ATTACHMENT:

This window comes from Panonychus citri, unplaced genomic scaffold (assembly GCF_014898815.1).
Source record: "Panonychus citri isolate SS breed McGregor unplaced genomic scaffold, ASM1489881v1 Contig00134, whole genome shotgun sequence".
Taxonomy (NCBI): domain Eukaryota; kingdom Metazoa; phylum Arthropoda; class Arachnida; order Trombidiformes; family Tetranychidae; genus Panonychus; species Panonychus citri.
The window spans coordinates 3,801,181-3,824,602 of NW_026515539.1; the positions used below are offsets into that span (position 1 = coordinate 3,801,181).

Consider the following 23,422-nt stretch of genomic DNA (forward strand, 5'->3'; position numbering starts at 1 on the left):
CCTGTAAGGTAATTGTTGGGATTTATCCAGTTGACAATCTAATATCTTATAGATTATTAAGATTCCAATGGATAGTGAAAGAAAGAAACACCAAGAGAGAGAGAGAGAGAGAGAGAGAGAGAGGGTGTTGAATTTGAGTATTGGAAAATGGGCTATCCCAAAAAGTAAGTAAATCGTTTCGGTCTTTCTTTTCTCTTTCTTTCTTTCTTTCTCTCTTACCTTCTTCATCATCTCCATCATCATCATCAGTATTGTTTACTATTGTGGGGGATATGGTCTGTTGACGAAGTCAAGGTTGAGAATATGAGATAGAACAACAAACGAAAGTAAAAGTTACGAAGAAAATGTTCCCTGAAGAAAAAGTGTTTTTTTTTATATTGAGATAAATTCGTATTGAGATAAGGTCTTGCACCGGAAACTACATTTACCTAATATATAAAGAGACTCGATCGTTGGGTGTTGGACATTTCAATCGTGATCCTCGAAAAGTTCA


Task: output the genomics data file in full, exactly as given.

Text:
This window comes from Panonychus citri, unplaced genomic scaffold (assembly GCF_014898815.1).
Source record: "Panonychus citri isolate SS breed McGregor unplaced genomic scaffold, ASM1489881v1 Contig00134, whole genome shotgun sequence".
Taxonomy (NCBI): domain Eukaryota; kingdom Metazoa; phylum Arthropoda; class Arachnida; order Trombidiformes; family Tetranychidae; genus Panonychus; species Panonychus citri.
The window spans coordinates 3,801,181-3,824,602 of NW_026515539.1; the positions used below are offsets into that span (position 1 = coordinate 3,801,181).

Consider the following 23,422-nt stretch of genomic DNA (forward strand, 5'->3'; position numbering starts at 1 on the left):
CCTGTAAGGTAATTGTTGGGATTTATCCAGTTGACAATCTAATATCTTATAGATTATTAAGATTCCAATGGATAGTGAAAGAAAGAAACACCAAGAGAGAGAGAGAGAGAGAGAGAGAGAGAGGGTGTTGAATTTGAGTATTGGAAAATGGGCTATCCCAAAAAGTAAGTAAATCGTTTCGGTCTTTCTTTTCTCTTTCTTTCTTTCTTTCTCTCTTACCTTCTTCATCATCTCCATCATCATCATCAGTATTGTTTACTATTGTGGGGGATATGGTCTGTTGACGAAGTCAAGGTTGAGAATATGAGATAGAACAACAAACGAAAGTAAAAGTTACGAAGAAAATGTTCCCTGAAGAAAAAGTGTTTTTTTTTATATTGAGATAAATTCGTATTGAGATAAGGTCTTGCACCGGAAACTACATTTACCTAATATATAAAGAGACTCGATCGTTGGGTGTTGGACATTTCAATCGTGATCCTCGAAAAGTTCA